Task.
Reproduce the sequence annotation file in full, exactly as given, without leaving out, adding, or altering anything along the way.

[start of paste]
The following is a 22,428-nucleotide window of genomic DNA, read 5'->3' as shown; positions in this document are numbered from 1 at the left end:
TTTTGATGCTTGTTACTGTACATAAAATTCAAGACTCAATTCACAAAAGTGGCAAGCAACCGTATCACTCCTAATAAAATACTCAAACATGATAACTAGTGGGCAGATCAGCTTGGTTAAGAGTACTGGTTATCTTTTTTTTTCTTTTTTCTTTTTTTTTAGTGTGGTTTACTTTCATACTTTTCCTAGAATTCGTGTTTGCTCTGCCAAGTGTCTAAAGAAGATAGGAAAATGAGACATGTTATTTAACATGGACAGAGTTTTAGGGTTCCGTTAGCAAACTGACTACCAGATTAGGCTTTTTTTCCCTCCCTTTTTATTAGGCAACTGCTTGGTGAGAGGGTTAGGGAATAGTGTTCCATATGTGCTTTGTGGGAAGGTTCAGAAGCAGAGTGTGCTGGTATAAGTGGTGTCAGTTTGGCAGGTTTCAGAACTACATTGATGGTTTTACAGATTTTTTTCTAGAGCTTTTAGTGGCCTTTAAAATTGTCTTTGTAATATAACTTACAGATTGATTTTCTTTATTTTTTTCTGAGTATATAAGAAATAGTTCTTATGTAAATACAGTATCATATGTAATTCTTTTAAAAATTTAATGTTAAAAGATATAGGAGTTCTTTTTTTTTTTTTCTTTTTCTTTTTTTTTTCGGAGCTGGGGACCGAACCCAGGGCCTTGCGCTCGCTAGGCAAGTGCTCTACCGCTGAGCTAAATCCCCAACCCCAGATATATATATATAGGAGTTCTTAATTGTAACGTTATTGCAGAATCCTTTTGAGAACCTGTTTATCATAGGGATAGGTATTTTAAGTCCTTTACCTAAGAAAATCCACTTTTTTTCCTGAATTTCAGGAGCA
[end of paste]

The following is a 22,428-nucleotide window of genomic DNA, read 5'->3' as shown; positions in this document are numbered from 1 at the left end:
TTTTGATGCTTGTTACTGTACATAAAATTCAAGACTCAATTCACAAAAGTGGCAAGCAACCGTATCACTCCTAATAAAATACTCAAACATGATAACTAGTGGGCAGATCAGCTTGGTTAAGAGTACTGGTTATCTTTTTTTTTCTTTTTTCTTTTTTTTTAGTGTGGTTTACTTTCATACTTTTCCTAGAATTCGTGTTTGCTCTGCCAAGTGTCTAAAGAAGATAGGAAAATGAGACATGTTATTTAACATGGACAGAGTTTTAGGGTTCCGTTAGCAAACTGACTACCAGATTAGGCTTTTTTTCCCTCCCTTTTTATTAGGCAACTGCTTGGTGAGAGGGTTAGGGAATAGTGTTCCATATGTGCTTTGTGGGAAGGTTCAGAAGCAGAGTGTGCTGGTATAAGTGGTGTCAGTTTGGCAGGTTTCAGAACTACATTGATGGTTTTACAGATTTTTTTCTAGAGCTTTTAGTGGCCTTTAAAATTGTCTTTGTAATATAACTTACAGATTGATTTTCTTTATTTTTTTCTGAGTATATAAGAAATAGTTCTTATGTAAATACAGTATCATATGTAATTCTTTTAAAAATTTAATGTTAAAAGATATAGGAGTTCTTTTTTTTTTTTTCTTTTTCTTTTTTTTTTCGGAGCTGGGGACCGAACCCAGGGCCTTGCGCTCGCTAGGCAAGTGCTCTACCGCTGAGCTAAATCCCCAACCCCAGATATATATATATAGGAGTTCTTAATTGTAACGTTATTGCAGAATCCTTTTGAGAACCTGTTTATCATAGGGATAGGTATTTTAAGTCCTTTACCTAAGAAAATCCACTTTTTTTCCTGAATTTCAGGAGCA